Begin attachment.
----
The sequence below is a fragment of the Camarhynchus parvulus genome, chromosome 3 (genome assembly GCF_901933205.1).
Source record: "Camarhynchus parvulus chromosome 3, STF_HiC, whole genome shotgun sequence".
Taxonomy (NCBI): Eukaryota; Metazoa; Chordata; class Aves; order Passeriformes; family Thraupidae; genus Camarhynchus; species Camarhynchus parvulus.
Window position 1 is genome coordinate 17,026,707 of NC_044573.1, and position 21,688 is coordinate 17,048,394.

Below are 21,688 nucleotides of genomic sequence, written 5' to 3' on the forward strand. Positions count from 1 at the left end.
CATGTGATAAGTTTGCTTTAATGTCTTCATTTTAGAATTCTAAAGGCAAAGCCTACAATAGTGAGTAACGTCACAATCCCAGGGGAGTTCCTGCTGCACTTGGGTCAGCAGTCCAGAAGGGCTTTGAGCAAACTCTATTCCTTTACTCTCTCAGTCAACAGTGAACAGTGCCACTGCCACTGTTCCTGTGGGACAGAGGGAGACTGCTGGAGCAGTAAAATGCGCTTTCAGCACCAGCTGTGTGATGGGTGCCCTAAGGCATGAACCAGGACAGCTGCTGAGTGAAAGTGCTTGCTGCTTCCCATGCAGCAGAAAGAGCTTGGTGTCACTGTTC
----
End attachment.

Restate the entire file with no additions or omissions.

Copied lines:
The sequence below is a fragment of the Camarhynchus parvulus genome, chromosome 3 (genome assembly GCF_901933205.1).
Source record: "Camarhynchus parvulus chromosome 3, STF_HiC, whole genome shotgun sequence".
Taxonomy (NCBI): Eukaryota; Metazoa; Chordata; class Aves; order Passeriformes; family Thraupidae; genus Camarhynchus; species Camarhynchus parvulus.
Window position 1 is genome coordinate 17,026,707 of NC_044573.1, and position 21,688 is coordinate 17,048,394.

Below are 21,688 nucleotides of genomic sequence, written 5' to 3' on the forward strand. Positions count from 1 at the left end.
CATGTGATAAGTTTGCTTTAATGTCTTCATTTTAGAATTCTAAAGGCAAAGCCTACAATAGTGAGTAACGTCACAATCCCAGGGGAGTTCCTGCTGCACTTGGGTCAGCAGTCCAGAAGGGCTTTGAGCAAACTCTATTCCTTTACTCTCTCAGTCAACAGTGAACAGTGCCACTGCCACTGTTCCTGTGGGACAGAGGGAGACTGCTGGAGCAGTAAAATGCGCTTTCAGCACCAGCTGTGTGATGGGTGCCCTAAGGCATGAACCAGGACAGCTGCTGAGTGAAAGTGCTTGCTGCTTCCCATGCAGCAGAAAGAGCTTGGTGTCACTGTTC